Today is James Thurber’s 125th birthday. It is no secret that his book The Secret Life of Walter Mitty is one of my very favorites and it’s been made into a film. I should reread it. I identify with the heroic daydreamer aspect of the main character very much, he reminds me of Henry Darger (without the hundreds of watercolors of children being massacred). Just a unassuming man, living an outwardly ordinary life with a vividly rich imagination. The world is a better place because he was in it and still feels the loss that he has left.
NAME: James Thurber
OCCUPATION: Illustrator, Author
BIRTH DATE: December 08, 1894
DEATH DATE: November 02, 1961
EDUCATION: Ohio State University
PLACE OF BIRTH: Columbus, Ohio
PLACE OF DEATH: New York City, New York
FULL NAME: James Grover Thurber
REMAINS: Buried, Green Lawn Cemetery, Columbus, OH
BEST KNOWN FOR: James Thurber was an American cartoonist best known for his contributions to The New Yorker magazine.
This week is the birthday of James Thurber, born in Columbus, Ohio (1894). His father was an underpaid civil servant who worked too hard; his mother was a funny woman who loved to play jokes. When he was seven years old, he was playing with his brothers and was shot in the eye with a bow and arrow; he went completely blind in one eye, and struggled with his eyesight for the rest of his life.
He dropped out of Ohio State University, spent a couple of years during World War I working as a code clerk, and in 1925, he moved to Greenwich Village in New York City, getting a job as a reporter for the New York Evening Post. He joined the staff of The New Yorker in 1927 as an editor with the help of his friend and fellow New Yorker contributor, E.B. White. His career as a cartoonist began in 1930 when White found some of Thurber’s drawings in a trash can and submitted them for publication; White inked-in some of these earlier drawings to make them reproduce better for the magazine, and years later expressed deep regret that he had done such a thing. Thurber would contribute both his writings and his drawings to The New Yorker until the 1950s.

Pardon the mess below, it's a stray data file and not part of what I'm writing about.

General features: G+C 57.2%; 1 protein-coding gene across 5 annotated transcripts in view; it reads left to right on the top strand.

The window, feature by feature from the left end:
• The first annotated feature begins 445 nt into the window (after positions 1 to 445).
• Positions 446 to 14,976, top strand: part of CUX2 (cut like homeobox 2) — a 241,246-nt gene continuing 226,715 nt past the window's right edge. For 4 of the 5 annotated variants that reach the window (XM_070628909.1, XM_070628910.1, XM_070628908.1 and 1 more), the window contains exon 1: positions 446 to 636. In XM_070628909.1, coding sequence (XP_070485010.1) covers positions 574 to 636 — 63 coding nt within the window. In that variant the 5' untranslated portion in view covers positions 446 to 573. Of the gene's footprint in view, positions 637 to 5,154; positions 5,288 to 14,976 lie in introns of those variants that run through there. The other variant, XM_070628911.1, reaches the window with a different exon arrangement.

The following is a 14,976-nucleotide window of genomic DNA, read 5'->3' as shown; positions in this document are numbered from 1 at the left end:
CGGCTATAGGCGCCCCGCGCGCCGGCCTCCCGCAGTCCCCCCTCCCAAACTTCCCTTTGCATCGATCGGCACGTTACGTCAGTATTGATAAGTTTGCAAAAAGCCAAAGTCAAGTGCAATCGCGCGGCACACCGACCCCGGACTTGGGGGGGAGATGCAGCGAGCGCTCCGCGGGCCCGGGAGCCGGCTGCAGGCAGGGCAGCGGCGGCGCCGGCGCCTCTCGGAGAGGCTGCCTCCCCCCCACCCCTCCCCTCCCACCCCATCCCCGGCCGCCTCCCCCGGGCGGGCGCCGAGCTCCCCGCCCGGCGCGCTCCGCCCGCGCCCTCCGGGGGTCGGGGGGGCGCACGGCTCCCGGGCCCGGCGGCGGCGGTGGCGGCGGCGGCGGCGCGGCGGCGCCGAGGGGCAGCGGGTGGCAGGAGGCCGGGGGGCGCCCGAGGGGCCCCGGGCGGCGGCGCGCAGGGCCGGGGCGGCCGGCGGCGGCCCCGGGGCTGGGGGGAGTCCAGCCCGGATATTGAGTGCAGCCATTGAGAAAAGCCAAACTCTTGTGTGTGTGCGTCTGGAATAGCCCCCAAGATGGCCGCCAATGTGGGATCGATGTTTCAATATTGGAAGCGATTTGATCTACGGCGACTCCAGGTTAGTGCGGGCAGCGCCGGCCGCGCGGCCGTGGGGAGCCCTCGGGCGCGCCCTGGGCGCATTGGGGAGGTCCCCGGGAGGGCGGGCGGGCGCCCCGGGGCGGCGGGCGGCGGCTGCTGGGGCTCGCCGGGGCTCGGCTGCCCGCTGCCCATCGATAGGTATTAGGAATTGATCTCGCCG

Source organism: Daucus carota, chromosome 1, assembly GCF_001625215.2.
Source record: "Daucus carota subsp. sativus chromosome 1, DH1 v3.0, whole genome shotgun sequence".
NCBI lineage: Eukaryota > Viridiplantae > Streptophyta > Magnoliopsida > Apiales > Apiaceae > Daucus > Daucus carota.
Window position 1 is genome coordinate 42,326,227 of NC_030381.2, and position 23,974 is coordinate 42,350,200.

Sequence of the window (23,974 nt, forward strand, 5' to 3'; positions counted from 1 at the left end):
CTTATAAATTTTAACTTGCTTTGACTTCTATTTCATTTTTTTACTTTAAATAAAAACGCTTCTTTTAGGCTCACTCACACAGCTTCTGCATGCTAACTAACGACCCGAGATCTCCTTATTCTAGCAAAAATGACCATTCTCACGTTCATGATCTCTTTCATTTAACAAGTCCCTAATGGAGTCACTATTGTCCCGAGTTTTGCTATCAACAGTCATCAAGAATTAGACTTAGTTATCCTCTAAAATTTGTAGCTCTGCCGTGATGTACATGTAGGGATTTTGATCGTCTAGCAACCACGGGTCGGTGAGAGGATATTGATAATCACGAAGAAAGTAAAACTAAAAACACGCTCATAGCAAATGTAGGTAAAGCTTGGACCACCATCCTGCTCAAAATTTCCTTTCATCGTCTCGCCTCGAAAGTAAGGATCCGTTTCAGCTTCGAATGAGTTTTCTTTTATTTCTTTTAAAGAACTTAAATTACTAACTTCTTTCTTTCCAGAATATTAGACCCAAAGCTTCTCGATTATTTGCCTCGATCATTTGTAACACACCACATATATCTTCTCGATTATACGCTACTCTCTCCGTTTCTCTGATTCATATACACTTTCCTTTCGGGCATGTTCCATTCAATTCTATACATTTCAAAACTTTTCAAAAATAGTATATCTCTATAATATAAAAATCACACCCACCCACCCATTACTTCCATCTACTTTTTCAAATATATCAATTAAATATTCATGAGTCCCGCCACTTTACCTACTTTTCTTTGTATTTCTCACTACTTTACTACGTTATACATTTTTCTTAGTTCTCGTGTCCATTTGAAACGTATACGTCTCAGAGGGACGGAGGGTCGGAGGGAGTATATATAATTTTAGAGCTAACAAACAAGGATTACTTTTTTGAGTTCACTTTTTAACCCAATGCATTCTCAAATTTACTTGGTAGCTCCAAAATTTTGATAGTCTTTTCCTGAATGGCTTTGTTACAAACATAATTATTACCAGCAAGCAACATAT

Thurber was married twice. In 1922, Thurber married Althea Adams. The marriage was troubled and ended in divorce in May 1935. Adams gave Thurber his only child, his daughter Rosemary. Thurber remarried in June 1935 to Helen Wismer.
He died in 1961, at the age of 66, due to complications from pneumonia, which followed upon a stroke suffered at his home. His last words, aside from the repeated word “God,” were “God bless… God damn,” according to Helen Thurber.
An annual award, the Thurber Prize, begun in 1997, honors outstanding examples of American humor. In 2008, The Library of America selected Thurber’s New Yorker story “A Sort of Genius” for inclusion in its two-century retrospective of American True Crime.
Thurber said, “Humor is emotional chaos remembered in tranquility.”
Author of books:
The Owl in the Attic and Other Perplexities (1931)
The Seal in the Bedroom and Other Predicaments (1932)
My Life and Hard Times (1933, memoir)
The Middle-Aged Man on the Flying Trapeze (1935)
Let Your Mind Alone! (1937)
The Last Flower (1939)
Men, Women and Dogs (1943)
The Great Quillow (1944, juvenile)
The White Deer (1945)
The Thurber Carnival (1945)
The Beast in Me and Other Animals (1948)
Thurber Country (1953)
Thurber on Humor (1953)
Thurber’s Dogs (1955)
A Thurber Garland (1955)
Further Fables For Our Time (1956)
Alarms and Diversions (1957)
The Wonderful O (1957)
The Years With Ross (1959, biography)
Credos and Curios (1962)
Thurber & Company (1966)